All the data being transferred is dynamic information called from an SQL.

The information being sent is on the demand of the user rather than automated by the server.

I’ve tried working this problem a lot of different ways and the only solution I could see that would reduce corruption errors and still get all the information would be to have an external page with all the information and use an HTML panel to open the page up. But this is limited if you want to DISPLAY the information on a screen rather than have the client do something. Although I can’t think of any possible reasons why the client would need a large table to play with.

Right now the theoretical aspect of this is how to transfer large tables without corruption using just lua. Or figuring out what kind of characters trigger the system to send the wrong type along with WriteTable

If you really need to send tables, use compressed JSON.




: Better ideas welcome.

Strings seem to be the worst things to network and compressing an entire json table to a string seems like a baaaad idea. Compression increases likely hood of corruption too

I did a bit of ghetto benchmarking before and found net.Write/ReadTable and using compressed JSON take around the same time to relay.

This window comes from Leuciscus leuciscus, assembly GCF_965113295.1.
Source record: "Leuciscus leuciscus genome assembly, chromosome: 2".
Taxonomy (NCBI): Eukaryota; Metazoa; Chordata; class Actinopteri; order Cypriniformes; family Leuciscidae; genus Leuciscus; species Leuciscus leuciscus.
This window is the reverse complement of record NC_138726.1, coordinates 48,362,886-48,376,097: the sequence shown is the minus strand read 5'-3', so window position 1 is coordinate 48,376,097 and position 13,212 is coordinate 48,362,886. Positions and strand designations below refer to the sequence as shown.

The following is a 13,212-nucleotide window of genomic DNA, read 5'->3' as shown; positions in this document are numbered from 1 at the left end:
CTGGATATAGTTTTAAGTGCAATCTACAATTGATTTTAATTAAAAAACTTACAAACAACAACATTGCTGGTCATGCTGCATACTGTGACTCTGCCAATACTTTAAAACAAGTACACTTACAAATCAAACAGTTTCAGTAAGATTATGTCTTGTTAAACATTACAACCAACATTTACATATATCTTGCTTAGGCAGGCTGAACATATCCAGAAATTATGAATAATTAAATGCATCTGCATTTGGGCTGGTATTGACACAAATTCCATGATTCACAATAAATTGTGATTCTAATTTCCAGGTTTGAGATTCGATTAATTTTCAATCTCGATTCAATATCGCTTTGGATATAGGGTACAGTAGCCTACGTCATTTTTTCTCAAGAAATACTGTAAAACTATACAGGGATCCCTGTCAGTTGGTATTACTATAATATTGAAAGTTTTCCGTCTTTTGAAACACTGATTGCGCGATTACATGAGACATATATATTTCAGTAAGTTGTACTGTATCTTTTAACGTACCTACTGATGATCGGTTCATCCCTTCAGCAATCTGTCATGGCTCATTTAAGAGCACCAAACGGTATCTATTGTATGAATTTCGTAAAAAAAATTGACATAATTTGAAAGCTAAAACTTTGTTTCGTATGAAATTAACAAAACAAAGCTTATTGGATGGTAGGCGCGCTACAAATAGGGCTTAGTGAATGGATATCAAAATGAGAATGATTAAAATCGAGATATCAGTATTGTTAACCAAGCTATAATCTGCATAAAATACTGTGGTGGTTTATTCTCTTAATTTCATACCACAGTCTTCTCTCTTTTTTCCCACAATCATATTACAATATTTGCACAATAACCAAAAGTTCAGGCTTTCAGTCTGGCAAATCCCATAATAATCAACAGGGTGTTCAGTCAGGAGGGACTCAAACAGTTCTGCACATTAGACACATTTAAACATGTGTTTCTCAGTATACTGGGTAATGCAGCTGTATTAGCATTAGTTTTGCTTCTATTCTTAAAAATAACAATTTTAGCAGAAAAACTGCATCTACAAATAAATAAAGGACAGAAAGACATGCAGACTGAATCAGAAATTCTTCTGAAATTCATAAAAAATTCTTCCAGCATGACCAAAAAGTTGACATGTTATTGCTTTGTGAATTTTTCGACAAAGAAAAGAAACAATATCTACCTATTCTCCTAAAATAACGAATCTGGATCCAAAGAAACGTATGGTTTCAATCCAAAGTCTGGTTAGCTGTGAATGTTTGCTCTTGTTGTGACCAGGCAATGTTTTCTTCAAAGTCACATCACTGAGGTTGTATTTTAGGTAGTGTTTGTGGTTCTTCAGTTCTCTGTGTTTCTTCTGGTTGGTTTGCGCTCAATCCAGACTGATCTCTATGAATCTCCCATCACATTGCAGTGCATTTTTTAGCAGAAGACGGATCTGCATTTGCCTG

I doubt it was very accurate but I’d be surprised to see the result of real benchmarking.

Properly send the data from the table you need?

Something like this, maybe even chunk it into multiple messages if needed.

net.WriteUInt(#tbl, 10)
for k, v in ipairs(tbl) do
net.WriteUInt(v.IntData, 32)

net.Receive(‘MyTable’, function()
local tbl = {}
for i = 1, net.ReadUInt(10) do
tbl* = {
StringData = net.ReadString(),
IntData = net.ReadUInt(32)

I like to choose JSON over net.Write/ReadTable because of the “Couldn’t read type” errors. JSON seems to work absolutely fine when not sending entities.


Why use JSON? Compress the data itself and you won’t have any JSON encoding/decoding overhead.

I usually network tables with vON serialize to stringify, then > util.Compress > net.WriteData

Is there a reason you should just network the table strings directly instead of compressing them first? I found that the bit length is much smaller when I compress it first instead of networking it directly.

Maybe my table structure is just really bad.

I avoid sending compound types across the network because I don’t trust it to arrive in exactly the same format as it was sent. Not that it’s buggy or anything, but you have more control when you’re working with primitive data types when using the net library.

This method hasnt produced a read type error, although at larger tables ( around 1000 entries ) with 7 values, there was some jitter on the users end when they received it at once. Allocating it into 10 pieces of 100 immediately fixed that.

It looks like the net needs a slight delay before the next message in the case of allocations, especially when you have a lot of pieces, but theres basically no discontinuity. 0.05 seconds seem to work great